GP: How did you end up partnering with The End?
Chris: Upon deciding to take the show to Brooklyn, we were introduced to Brian Crowe & Matt Flynn at The End Studios in Greenpoint by a mutual friend in music. The End has top notch staff and recording facilities — not to mention a pretty killer view of the Manhattan skyline — so establishing it as the new home for BalconyTV Brooklyn was a no-brainer. We officially launched January 17th, 2012, and our first performance was championed by The Ugly Club on the 18th in a foot of snow and subfreezing temperatures. Over a year and a half later, I think I speak for the whole BTVBK crew when I say our summer shoots are easily the best.
Joe: Actually, I had been contacted by a fairly well known Brooklyn bases band’s manager to have them on the show. They of course could not perform as acoustic and stripped down as we needed them to on our Manhattan balcony. She then referred me to The End Studios in Greenpoint and put me in touch with Matt Flynn. I was living in Greenpoint at the time and was excited to check out the space. Once we did it was all over. The crew, the view, and the resources have made our show 10 billions times better. Continue reading →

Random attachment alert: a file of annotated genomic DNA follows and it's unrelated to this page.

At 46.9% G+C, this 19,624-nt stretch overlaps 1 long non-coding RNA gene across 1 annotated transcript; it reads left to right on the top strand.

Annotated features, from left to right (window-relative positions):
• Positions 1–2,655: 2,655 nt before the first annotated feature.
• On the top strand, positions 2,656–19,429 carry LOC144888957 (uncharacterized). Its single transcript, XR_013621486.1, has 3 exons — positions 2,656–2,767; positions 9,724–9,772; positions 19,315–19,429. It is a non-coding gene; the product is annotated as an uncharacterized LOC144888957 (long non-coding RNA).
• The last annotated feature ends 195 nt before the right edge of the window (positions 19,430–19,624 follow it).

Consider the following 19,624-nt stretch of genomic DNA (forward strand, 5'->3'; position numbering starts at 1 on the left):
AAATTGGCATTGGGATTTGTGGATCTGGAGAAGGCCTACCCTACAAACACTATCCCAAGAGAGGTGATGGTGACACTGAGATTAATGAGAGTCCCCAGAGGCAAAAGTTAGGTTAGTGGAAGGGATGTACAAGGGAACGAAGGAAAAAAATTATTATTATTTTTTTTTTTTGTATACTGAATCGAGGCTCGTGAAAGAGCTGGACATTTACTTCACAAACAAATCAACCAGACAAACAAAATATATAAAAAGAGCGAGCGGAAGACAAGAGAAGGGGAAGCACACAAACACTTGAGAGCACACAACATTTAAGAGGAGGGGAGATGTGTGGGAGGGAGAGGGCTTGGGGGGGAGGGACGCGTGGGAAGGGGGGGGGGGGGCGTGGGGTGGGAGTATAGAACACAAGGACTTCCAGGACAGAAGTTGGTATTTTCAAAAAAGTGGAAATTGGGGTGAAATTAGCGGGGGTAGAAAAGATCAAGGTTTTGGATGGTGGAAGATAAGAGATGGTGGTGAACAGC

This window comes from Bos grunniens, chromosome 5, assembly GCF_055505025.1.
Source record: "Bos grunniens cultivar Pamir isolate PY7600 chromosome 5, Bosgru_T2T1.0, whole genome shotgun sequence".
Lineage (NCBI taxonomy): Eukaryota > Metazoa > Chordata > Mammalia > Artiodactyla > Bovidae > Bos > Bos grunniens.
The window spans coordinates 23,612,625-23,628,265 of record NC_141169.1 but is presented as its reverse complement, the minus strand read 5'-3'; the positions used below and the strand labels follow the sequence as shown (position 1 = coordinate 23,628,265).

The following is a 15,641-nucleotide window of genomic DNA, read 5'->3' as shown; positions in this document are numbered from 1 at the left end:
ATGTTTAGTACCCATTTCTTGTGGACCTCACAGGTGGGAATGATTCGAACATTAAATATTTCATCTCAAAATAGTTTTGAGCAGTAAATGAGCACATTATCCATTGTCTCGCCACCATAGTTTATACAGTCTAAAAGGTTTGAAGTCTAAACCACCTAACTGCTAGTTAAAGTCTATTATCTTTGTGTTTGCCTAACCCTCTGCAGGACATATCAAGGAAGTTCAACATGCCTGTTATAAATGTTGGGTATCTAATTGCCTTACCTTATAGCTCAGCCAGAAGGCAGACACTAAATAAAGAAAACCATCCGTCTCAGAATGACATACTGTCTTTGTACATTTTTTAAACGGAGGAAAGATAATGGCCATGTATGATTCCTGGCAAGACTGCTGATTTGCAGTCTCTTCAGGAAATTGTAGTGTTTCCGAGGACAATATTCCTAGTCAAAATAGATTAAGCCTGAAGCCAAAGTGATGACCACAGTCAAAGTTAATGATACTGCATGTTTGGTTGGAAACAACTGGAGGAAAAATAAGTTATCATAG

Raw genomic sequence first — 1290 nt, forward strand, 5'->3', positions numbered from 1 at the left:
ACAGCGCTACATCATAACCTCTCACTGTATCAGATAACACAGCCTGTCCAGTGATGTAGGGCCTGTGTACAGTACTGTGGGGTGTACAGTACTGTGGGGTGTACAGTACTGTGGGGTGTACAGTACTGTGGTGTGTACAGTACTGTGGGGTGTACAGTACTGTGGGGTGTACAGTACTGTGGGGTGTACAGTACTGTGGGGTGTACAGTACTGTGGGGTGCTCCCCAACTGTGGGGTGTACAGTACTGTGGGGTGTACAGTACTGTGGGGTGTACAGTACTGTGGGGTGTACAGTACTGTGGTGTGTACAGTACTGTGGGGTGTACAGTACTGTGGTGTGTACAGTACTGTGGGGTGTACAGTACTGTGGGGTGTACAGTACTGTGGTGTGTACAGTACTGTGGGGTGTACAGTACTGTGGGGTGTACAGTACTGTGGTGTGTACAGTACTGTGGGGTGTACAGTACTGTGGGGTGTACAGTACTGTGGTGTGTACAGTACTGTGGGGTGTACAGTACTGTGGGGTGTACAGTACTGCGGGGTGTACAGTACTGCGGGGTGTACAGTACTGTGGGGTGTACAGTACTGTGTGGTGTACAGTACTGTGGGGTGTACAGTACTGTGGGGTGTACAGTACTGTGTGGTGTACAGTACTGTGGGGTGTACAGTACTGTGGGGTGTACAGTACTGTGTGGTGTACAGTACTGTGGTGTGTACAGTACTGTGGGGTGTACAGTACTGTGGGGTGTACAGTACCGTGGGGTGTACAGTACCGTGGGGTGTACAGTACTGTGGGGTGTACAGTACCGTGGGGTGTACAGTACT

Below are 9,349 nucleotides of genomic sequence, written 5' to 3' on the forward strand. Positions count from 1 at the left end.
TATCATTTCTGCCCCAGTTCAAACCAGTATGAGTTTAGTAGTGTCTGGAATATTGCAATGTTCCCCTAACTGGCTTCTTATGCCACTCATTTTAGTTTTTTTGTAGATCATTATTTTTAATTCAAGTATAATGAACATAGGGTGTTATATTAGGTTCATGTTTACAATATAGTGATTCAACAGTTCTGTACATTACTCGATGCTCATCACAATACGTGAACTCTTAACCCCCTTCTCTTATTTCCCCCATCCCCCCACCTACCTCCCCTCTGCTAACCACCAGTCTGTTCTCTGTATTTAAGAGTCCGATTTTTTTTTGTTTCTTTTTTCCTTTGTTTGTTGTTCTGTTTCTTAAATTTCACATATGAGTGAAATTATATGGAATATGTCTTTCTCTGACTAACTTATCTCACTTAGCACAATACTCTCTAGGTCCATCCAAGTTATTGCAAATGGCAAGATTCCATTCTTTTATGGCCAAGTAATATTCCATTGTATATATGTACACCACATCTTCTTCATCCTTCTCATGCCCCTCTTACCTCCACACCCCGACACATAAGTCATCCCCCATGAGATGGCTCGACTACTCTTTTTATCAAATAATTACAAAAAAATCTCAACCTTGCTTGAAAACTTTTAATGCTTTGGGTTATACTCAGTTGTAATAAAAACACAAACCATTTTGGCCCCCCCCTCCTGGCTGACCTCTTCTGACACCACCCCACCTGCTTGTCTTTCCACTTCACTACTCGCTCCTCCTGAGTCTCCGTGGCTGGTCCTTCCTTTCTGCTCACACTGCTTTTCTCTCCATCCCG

Jellio, a fun, quirky and amazingly whimsical design/build firm focuses on bringing your childhood favorite toys to life: life-size, that is. Mario Marsicano, the main man of Jellio (which was actually his nickname growing up), is an (m)ad-man-turned-furniture-designer. He’s the total embodiment of “do what makes you happy and everything will follow”. His partners Chris Lenox and Kevin Champeny, a designer and an artist, respectively, makes Jellio what it is now.
Mario and Eric Winston (owner of SFDS) were able to give me a private tour of the space before it officially opens on May 20th.
I was also able to sit down with Mario and get more in-depth about Jellio:
GP: Why “Jellio”? What’s the concept and background?